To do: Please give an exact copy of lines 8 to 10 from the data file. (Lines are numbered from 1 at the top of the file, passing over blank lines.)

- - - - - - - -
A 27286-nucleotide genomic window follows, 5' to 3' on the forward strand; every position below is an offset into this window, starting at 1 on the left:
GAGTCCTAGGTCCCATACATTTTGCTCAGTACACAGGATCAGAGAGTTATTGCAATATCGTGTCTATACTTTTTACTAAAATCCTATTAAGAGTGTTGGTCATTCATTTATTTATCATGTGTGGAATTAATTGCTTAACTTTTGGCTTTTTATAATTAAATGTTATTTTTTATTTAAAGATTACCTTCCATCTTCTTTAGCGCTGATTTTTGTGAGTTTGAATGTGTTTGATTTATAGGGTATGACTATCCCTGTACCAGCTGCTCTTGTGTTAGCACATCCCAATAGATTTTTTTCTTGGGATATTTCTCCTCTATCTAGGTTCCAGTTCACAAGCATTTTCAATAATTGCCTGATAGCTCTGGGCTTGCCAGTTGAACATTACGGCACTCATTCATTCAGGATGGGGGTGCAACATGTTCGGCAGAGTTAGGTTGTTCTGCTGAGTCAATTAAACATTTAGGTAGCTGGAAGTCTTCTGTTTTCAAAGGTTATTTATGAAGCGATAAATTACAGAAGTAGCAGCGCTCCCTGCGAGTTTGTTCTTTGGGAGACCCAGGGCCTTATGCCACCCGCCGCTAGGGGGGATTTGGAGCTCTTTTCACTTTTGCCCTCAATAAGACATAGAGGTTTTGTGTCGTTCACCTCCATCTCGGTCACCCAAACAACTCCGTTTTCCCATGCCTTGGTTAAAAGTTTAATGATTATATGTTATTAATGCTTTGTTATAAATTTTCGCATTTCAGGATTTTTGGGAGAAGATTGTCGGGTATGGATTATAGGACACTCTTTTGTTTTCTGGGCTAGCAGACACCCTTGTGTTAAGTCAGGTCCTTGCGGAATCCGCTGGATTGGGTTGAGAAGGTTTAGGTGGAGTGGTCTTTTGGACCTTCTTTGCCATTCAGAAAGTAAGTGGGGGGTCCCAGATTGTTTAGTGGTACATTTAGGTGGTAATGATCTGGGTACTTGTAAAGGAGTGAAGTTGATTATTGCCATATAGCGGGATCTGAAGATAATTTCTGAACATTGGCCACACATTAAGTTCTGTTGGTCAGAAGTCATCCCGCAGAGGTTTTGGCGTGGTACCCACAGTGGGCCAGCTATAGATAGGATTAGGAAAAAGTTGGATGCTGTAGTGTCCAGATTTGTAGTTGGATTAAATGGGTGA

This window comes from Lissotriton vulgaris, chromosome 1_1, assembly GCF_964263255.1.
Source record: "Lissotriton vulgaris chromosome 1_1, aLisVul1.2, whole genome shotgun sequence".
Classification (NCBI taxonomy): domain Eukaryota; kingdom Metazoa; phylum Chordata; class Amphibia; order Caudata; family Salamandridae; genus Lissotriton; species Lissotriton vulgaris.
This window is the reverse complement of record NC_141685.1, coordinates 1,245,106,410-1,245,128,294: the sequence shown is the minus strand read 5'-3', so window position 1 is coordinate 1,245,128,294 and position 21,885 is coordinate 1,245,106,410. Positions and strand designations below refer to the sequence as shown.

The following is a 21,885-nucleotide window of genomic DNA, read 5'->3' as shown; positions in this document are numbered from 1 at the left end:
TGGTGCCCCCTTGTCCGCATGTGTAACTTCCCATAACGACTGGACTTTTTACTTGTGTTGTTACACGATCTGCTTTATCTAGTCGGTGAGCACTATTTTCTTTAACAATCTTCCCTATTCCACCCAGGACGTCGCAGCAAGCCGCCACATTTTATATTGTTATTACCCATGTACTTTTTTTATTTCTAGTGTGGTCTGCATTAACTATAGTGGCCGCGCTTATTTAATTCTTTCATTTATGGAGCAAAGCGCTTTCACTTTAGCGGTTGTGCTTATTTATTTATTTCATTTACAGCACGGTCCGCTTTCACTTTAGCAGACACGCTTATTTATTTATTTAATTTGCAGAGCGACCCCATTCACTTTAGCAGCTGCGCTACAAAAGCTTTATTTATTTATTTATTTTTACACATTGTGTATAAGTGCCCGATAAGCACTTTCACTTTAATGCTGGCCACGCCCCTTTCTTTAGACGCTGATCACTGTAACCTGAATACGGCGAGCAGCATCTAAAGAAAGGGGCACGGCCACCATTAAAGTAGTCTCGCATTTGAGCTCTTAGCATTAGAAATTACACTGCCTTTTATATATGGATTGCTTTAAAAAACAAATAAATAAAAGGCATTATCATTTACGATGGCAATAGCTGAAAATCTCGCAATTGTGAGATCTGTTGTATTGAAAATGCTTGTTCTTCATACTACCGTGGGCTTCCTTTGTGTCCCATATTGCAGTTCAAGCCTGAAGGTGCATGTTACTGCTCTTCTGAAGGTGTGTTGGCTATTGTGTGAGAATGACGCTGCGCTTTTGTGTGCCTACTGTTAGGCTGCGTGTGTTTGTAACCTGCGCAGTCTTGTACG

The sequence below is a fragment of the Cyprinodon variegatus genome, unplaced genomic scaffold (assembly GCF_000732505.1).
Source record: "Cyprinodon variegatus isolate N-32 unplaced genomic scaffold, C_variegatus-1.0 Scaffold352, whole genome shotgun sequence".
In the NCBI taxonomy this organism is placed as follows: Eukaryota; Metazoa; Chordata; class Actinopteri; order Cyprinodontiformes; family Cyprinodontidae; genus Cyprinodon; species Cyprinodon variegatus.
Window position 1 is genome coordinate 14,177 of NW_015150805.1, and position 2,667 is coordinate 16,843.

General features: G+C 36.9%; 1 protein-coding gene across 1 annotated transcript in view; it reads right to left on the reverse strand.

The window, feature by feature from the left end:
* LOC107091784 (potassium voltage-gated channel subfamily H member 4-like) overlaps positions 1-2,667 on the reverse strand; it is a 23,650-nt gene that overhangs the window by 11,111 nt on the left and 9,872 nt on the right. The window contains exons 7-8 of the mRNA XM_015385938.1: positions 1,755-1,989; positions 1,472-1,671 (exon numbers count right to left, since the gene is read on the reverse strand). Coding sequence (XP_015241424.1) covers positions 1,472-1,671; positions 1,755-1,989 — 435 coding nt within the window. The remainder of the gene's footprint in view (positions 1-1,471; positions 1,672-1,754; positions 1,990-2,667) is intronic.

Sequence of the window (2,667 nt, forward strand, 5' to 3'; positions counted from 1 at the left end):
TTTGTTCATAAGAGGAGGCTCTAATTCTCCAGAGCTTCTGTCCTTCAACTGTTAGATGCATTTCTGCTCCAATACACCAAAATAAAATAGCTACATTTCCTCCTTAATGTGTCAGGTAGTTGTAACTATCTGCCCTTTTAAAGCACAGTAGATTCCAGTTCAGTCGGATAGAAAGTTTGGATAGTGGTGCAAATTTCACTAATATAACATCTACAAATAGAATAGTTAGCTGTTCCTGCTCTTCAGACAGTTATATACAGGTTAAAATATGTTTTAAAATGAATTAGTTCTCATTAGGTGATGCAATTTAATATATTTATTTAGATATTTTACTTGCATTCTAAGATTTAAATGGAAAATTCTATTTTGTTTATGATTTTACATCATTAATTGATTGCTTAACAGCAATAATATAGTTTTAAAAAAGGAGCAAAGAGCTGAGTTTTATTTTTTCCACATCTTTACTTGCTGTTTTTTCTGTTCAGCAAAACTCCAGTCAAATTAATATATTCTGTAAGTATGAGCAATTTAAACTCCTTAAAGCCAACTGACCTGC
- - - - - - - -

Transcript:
TGGTGCCCCCTTGTCCGCATGTGTAACTTCCCATAACGACTGGACTTTTTACTTGTGTTGTTACACGATCTGCTTTATCTAGTCGGTGAGCACTATTTTCTTTAACAATCTTCCCTATTCCACCCAGGACGTCGCAGCAAGCCGCCACATTTTATATTGTTATTACCCATGTACTTTTTTTATTTCTAGTGTGGTCTGCATTAACTATAGTGGCCGCGCTTATTTAATTCTTTCATTTATGGAGCAAAGCGCTTTCACTTTAGCGGTTGTGCTTATTTATTTATTTCATTTACAGCACGGTCCGCTTTCACTTTAGCAGACACGCTTATTTATTTATTTAATTTGCAGAGCGACCCCATTCACTTTAGCAGCTGCGCTACAAAAGCTTTATTTATTTATTTATTTTTACACATTGTGTATAAGTGCCCGATAAGCACTTTCACTTTAATGCTGGCCACGCCCCTTTCTTTAGACGCTGATCACTGTAACCTGAATACGGCGAGCAGCATCTAAAGAAAGGGGCACGGCCACCATTAAAGTAGTCTCGCATTTGAGCTCTTAGCATTAGAAATTACACTGCCTTTTATATATGGATTGCTTTAAAAAACAAATAAATAAAAGGCATTATCATTTACGATGGCAATAGCTGAAAATCTCGCAATTGTGAGATCTGTTGTATTGAAAATGCTTGTTCTTCATACTACCGTGGGCTTCCTTTGTGTCCCATATTGCAGTTCAAGCCTGAAGGTGCATGTTACTGCTCTTCTGAAGGTGTGTTGGCTATTGTGTGAGAATGACGCTGCGCTTTTGTGTGCCTACTGTTAGGCTGCGTGTGTTTGTAACCTGCGCAGTCTTGTACG

The sequence below is a fragment of the Cyprinodon variegatus genome, unplaced genomic scaffold (assembly GCF_000732505.1).
Source record: "Cyprinodon variegatus isolate N-32 unplaced genomic scaffold, C_variegatus-1.0 Scaffold352, whole genome shotgun sequence".